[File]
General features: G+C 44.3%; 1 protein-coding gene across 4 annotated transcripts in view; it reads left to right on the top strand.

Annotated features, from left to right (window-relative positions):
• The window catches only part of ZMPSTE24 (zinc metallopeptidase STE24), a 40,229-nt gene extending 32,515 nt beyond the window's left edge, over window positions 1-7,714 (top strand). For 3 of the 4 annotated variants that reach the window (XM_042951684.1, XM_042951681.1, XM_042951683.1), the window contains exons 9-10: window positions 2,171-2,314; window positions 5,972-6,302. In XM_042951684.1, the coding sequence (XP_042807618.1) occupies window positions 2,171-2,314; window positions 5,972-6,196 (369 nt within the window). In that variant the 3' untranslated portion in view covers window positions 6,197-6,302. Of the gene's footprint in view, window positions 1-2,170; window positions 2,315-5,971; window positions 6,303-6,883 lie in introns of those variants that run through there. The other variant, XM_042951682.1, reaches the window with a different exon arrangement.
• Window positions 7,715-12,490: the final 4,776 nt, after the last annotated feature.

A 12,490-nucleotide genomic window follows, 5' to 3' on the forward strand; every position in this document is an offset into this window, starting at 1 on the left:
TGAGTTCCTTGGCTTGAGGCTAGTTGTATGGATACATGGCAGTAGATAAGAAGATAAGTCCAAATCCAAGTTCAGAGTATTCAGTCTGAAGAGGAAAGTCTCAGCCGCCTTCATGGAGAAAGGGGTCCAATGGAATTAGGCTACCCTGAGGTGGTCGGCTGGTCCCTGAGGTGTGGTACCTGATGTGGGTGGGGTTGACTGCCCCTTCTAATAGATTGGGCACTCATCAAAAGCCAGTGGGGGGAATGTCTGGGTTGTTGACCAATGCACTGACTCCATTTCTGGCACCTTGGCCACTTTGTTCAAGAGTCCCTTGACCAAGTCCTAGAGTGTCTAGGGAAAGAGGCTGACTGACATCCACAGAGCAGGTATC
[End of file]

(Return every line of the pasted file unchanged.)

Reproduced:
General features: G+C 44.3%; 1 protein-coding gene across 4 annotated transcripts in view; it reads left to right on the top strand.

Annotated features, from left to right (window-relative positions):
• The window catches only part of ZMPSTE24 (zinc metallopeptidase STE24), a 40,229-nt gene extending 32,515 nt beyond the window's left edge, over window positions 1-7,714 (top strand). For 3 of the 4 annotated variants that reach the window (XM_042951684.1, XM_042951681.1, XM_042951683.1), the window contains exons 9-10: window positions 2,171-2,314; window positions 5,972-6,302. In XM_042951684.1, the coding sequence (XP_042807618.1) occupies window positions 2,171-2,314; window positions 5,972-6,196 (369 nt within the window). In that variant the 3' untranslated portion in view covers window positions 6,197-6,302. Of the gene's footprint in view, window positions 1-2,170; window positions 2,315-5,971; window positions 6,303-6,883 lie in introns of those variants that run through there. The other variant, XM_042951682.1, reaches the window with a different exon arrangement.
• Window positions 7,715-12,490: the final 4,776 nt, after the last annotated feature.

A 12,490-nucleotide genomic window follows, 5' to 3' on the forward strand; every position in this document is an offset into this window, starting at 1 on the left:
TGAGTTCCTTGGCTTGAGGCTAGTTGTATGGATACATGGCAGTAGATAAGAAGATAAGTCCAAATCCAAGTTCAGAGTATTCAGTCTGAAGAGGAAAGTCTCAGCCGCCTTCATGGAGAAAGGGGTCCAATGGAATTAGGCTACCCTGAGGTGGTCGGCTGGTCCCTGAGGTGTGGTACCTGATGTGGGTGGGGTTGACTGCCCCTTCTAATAGATTGGGCACTCATCAAAAGCCAGTGGGGGGAATGTCTGGGTTGTTGACCAATGCACTGACTCCATTTCTGGCACCTTGGCCACTTTGTTCAAGAGTCCCTTGACCAAGTCCTAGAGTGTCTAGGGAAAGAGGCTGACTGACATCCACAGAGCAGGTATC